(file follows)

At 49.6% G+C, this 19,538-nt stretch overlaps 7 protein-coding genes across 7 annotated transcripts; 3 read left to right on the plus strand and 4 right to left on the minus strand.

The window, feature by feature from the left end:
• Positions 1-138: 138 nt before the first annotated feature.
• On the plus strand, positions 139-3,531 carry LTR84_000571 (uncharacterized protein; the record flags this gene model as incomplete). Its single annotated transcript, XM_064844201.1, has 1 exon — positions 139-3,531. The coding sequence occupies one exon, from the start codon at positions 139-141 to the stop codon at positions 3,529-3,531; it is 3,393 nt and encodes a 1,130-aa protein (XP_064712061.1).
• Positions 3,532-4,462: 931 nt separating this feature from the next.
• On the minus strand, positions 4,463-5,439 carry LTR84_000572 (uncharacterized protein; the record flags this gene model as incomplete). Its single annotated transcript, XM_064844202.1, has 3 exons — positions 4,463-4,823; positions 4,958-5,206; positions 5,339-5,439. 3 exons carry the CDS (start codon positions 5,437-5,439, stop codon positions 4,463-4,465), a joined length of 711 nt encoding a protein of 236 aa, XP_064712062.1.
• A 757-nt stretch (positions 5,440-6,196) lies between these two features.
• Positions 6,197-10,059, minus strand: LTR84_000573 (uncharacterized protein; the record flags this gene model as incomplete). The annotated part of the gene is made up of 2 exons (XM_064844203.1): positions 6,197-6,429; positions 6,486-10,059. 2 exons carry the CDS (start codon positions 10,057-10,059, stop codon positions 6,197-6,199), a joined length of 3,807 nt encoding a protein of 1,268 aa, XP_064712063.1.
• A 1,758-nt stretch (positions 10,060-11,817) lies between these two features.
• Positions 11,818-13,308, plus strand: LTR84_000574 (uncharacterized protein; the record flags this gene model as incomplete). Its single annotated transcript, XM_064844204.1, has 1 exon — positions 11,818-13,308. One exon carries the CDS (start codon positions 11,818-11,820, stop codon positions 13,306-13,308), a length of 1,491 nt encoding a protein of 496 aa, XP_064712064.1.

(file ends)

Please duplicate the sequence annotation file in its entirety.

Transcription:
At 49.6% G+C, this 19,538-nt stretch overlaps 7 protein-coding genes across 7 annotated transcripts; 3 read left to right on the plus strand and 4 right to left on the minus strand.

The window, feature by feature from the left end:
• Positions 1-138: 138 nt before the first annotated feature.
• On the plus strand, positions 139-3,531 carry LTR84_000571 (uncharacterized protein; the record flags this gene model as incomplete). Its single annotated transcript, XM_064844201.1, has 1 exon — positions 139-3,531. The coding sequence occupies one exon, from the start codon at positions 139-141 to the stop codon at positions 3,529-3,531; it is 3,393 nt and encodes a 1,130-aa protein (XP_064712061.1).
• Positions 3,532-4,462: 931 nt separating this feature from the next.
• On the minus strand, positions 4,463-5,439 carry LTR84_000572 (uncharacterized protein; the record flags this gene model as incomplete). Its single annotated transcript, XM_064844202.1, has 3 exons — positions 4,463-4,823; positions 4,958-5,206; positions 5,339-5,439. 3 exons carry the CDS (start codon positions 5,437-5,439, stop codon positions 4,463-4,465), a joined length of 711 nt encoding a protein of 236 aa, XP_064712062.1.
• A 757-nt stretch (positions 5,440-6,196) lies between these two features.
• Positions 6,197-10,059, minus strand: LTR84_000573 (uncharacterized protein; the record flags this gene model as incomplete). The annotated part of the gene is made up of 2 exons (XM_064844203.1): positions 6,197-6,429; positions 6,486-10,059. 2 exons carry the CDS (start codon positions 10,057-10,059, stop codon positions 6,197-6,199), a joined length of 3,807 nt encoding a protein of 1,268 aa, XP_064712063.1.
• A 1,758-nt stretch (positions 10,060-11,817) lies between these two features.
• Positions 11,818-13,308, plus strand: LTR84_000574 (uncharacterized protein; the record flags this gene model as incomplete). Its single annotated transcript, XM_064844204.1, has 1 exon — positions 11,818-13,308. One exon carries the CDS (start codon positions 11,818-11,820, stop codon positions 13,306-13,308), a length of 1,491 nt encoding a protein of 496 aa, XP_064712064.1.